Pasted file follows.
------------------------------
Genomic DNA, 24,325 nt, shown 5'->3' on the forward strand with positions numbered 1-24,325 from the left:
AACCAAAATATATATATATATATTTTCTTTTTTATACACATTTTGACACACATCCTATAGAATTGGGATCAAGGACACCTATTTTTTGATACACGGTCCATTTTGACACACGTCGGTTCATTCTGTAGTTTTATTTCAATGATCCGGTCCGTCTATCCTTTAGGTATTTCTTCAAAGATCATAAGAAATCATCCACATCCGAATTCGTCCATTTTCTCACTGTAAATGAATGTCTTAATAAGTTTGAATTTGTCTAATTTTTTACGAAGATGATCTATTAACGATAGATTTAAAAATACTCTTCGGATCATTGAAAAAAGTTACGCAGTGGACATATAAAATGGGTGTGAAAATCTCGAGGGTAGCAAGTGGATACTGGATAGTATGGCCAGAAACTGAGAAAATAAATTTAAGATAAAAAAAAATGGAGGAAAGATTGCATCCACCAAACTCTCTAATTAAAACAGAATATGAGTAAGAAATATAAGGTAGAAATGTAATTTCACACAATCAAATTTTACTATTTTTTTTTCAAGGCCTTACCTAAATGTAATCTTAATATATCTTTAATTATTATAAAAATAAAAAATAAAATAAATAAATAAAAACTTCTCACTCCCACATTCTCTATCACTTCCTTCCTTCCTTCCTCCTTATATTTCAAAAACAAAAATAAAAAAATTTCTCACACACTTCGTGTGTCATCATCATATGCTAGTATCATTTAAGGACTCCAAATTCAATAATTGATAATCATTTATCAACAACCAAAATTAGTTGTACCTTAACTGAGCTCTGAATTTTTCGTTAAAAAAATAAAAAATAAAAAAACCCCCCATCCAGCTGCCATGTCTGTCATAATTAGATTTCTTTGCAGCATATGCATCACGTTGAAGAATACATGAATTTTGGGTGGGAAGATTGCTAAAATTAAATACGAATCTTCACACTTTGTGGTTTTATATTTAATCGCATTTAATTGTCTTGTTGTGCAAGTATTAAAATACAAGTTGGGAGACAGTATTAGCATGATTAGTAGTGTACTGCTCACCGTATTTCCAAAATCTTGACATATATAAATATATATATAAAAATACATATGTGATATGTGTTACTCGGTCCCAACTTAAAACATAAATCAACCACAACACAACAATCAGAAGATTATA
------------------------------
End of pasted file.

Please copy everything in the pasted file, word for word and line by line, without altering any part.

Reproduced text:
Genomic DNA, 24,325 nt, shown 5'->3' on the forward strand with positions numbered 1-24,325 from the left:
AACCAAAATATATATATATATATTTTCTTTTTTATACACATTTTGACACACATCCTATAGAATTGGGATCAAGGACACCTATTTTTTGATACACGGTCCATTTTGACACACGTCGGTTCATTCTGTAGTTTTATTTCAATGATCCGGTCCGTCTATCCTTTAGGTATTTCTTCAAAGATCATAAGAAATCATCCACATCCGAATTCGTCCATTTTCTCACTGTAAATGAATGTCTTAATAAGTTTGAATTTGTCTAATTTTTTACGAAGATGATCTATTAACGATAGATTTAAAAATACTCTTCGGATCATTGAAAAAAGTTACGCAGTGGACATATAAAATGGGTGTGAAAATCTCGAGGGTAGCAAGTGGATACTGGATAGTATGGCCAGAAACTGAGAAAATAAATTTAAGATAAAAAAAAATGGAGGAAAGATTGCATCCACCAAACTCTCTAATTAAAACAGAATATGAGTAAGAAATATAAGGTAGAAATGTAATTTCACACAATCAAATTTTACTATTTTTTTTTCAAGGCCTTACCTAAATGTAATCTTAATATATCTTTAATTATTATAAAAATAAAAAATAAAATAAATAAATAAAAACTTCTCACTCCCACATTCTCTATCACTTCCTTCCTTCCTTCCTCCTTATATTTCAAAAACAAAAATAAAAAAATTTCTCACACACTTCGTGTGTCATCATCATATGCTAGTATCATTTAAGGACTCCAAATTCAATAATTGATAATCATTTATCAACAACCAAAATTAGTTGTACCTTAACTGAGCTCTGAATTTTTCGTTAAAAAAATAAAAAATAAAAAAACCCCCCATCCAGCTGCCATGTCTGTCATAATTAGATTTCTTTGCAGCATATGCATCACGTTGAAGAATACATGAATTTTGGGTGGGAAGATTGCTAAAATTAAATACGAATCTTCACACTTTGTGGTTTTATATTTAATCGCATTTAATTGTCTTGTTGTGCAAGTATTAAAATACAAGTTGGGAGACAGTATTAGCATGATTAGTAGTGTACTGCTCACCGTATTTCCAAAATCTTGACATATATAAATATATATATAAAAATACATATGTGATATGTGTTACTCGGTCCCAACTTAAAACATAAATCAACCACAACACAACAATCAGAAGATTATA